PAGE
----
Food for thought

Tuesday, August 28, 2007

We sat in baffled amazement not once, but twice, at the Cherokee Washington High freshman orientation session last Thursday night at WHS.

The topic was the nefarious existence of the a la carte menu served at lunchtime at the high school.

In his opening remarks to parents and freshman students, WHS Principal Larry Hunecke addressed the economic pitfalls of the a la carte menu and how fast it can run up a large bill for students and their families way beyond the "normal" cost of eating only the planned, well-balanced, and quite nutritional school meal each day.

Hunecke cautioned both students and parents that the choice to eat a la carte in combination with the normal lunch served, or to eat a la carte only, could become very expensive if not held in check. Rightly so, Hunecke said the issue was ultimately between parents and their children.

Later, when the students and parents convened in the WHS Commons for a preview of lunchtime and all it entails from Food Services Director Dori Claycamp, the same warning was again issued by Claycamp, who encouraged students to eat the normal lunch served and, if necessary, they could supplement with offerings from the a la carte menu. Claycamp recommended the normal school lunch fare, saying it was very good, well-balanced, and nutritional.

Claycamp then listed the many a la carte items the school has available each day, from pizza and a wide variety of sandwiches, to french fries, chicken nuggets, cheese balls, cheese fries, malts, etc.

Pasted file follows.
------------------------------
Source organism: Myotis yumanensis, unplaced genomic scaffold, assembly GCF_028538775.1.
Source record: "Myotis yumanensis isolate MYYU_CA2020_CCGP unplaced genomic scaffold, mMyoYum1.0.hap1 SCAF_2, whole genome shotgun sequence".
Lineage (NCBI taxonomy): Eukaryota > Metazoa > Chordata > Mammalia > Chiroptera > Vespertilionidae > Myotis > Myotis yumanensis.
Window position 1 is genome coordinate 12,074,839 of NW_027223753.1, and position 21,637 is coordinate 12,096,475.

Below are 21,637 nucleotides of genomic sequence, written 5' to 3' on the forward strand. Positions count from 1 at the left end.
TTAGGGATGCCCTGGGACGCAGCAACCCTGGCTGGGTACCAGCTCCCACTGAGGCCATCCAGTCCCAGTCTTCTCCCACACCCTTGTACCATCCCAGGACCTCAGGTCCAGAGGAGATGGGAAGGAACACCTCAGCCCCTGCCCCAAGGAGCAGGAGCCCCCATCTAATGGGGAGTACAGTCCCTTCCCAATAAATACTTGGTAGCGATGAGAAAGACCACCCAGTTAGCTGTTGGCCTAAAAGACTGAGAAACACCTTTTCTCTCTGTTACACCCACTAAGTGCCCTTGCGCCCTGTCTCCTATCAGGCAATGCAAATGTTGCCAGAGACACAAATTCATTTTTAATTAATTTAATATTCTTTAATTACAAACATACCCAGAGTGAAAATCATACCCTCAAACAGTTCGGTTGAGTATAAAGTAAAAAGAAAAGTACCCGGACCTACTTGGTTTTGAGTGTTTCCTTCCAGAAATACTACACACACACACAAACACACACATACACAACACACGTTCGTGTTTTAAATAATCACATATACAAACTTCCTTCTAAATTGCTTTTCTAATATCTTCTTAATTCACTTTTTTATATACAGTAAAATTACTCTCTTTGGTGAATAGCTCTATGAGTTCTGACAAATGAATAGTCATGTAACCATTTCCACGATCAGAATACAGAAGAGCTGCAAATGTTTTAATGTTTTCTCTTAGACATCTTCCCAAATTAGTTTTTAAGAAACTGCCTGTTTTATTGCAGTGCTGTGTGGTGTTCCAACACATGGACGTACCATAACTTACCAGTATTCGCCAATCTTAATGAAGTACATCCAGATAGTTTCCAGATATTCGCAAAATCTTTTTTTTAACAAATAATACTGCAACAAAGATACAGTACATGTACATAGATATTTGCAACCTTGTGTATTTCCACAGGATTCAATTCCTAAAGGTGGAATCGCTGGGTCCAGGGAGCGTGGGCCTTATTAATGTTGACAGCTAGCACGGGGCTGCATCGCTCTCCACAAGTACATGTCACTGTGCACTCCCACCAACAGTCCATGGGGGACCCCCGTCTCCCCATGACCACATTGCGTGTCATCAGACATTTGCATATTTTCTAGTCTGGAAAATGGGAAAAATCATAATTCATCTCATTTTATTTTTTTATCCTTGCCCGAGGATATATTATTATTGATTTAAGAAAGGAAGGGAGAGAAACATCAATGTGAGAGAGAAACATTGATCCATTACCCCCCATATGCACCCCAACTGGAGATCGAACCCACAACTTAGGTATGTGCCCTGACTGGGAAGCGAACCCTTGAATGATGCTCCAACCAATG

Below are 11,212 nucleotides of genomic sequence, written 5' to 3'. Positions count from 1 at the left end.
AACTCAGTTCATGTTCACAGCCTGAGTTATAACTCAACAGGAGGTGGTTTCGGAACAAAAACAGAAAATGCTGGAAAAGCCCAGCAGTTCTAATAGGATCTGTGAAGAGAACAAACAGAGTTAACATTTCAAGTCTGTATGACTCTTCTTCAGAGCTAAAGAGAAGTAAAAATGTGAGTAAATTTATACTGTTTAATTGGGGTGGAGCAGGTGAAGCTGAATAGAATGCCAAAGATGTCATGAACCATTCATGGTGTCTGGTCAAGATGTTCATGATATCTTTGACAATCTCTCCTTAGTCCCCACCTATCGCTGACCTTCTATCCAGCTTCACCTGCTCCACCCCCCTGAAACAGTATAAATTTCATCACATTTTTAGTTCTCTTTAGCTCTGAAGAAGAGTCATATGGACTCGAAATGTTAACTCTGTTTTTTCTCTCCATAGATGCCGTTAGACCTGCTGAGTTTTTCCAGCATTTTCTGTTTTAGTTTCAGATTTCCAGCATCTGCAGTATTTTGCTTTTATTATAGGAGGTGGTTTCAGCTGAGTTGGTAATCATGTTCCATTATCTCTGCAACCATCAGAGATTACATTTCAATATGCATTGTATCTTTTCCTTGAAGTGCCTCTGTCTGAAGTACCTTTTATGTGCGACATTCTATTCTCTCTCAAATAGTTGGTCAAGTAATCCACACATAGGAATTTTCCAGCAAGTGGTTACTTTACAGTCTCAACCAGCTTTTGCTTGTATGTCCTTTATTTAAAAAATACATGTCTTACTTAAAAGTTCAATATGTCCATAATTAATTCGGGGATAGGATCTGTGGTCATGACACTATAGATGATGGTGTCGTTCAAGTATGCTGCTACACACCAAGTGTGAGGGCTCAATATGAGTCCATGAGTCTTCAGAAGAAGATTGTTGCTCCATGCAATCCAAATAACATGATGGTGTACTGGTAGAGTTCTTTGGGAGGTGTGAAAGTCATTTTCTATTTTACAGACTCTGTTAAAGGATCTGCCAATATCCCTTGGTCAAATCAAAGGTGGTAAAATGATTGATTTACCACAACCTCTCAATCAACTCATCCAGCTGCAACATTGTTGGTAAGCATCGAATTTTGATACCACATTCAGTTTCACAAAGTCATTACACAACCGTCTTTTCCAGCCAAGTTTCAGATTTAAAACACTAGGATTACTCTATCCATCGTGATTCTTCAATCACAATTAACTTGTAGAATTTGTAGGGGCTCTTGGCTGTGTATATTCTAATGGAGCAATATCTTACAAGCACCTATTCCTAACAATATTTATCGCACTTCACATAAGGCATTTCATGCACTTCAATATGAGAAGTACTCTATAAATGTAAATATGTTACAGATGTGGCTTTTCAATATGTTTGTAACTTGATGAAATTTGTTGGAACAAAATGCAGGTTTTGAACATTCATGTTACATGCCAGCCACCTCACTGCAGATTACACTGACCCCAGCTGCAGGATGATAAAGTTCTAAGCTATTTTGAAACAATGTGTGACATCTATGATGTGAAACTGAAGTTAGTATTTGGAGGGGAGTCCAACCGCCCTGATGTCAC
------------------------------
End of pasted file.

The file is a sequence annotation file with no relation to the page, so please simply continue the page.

What's wrong with this picture?

Well, it appears to us that the school district, besides the glaring hypocrisy, is creating its own misery by offering such a tempting bounty of junk food, and then publicly fretting over the fact that some students actually pay for and eat it.

There must be past, present, and future problems with this issue, or the administration would not be cautioning incoming students and their parents about it.

In a cut-to-the-chase effort here, we say why have such a tempting and extensive a la carte menu at all? We doubt it is state-mandated. It seems in this instance that the district insists on continually punching itself in the face so it can whine about the pain.

What's wrong with those planned, nutritional, well-balanced meals and maybe a couple a la carte items (plus fruits) that could serve to supplement a student's larger appetite, all the while ensuring that the normal meal remains the main course?

We also must interject that, as parents, we're all guilty of feeding the beast by our lax "caving in" when little Johnny refuses to eat his vegetables and successfully negotiates another meal of pizza and pop, or chips, candy, ice cream, and cookies.

One more thing, on a day when the normal meal isn't too exciting to our food-pampered children, is there a rush to the a la carte line, later followed by huge batches of the normal meal being thrown away and wasted?

(Psst... We know the answer).

In removing most of the temptation, the district would not have to concern itself with the admitted run-away expense and economic woes inflicted on families whose children persist in regularly hitting the pricey a la carte line.

Or is that a la carte menu a valued revenue stream for the district that makes an obvious problem and all the resulting worries and caveats inconsequential?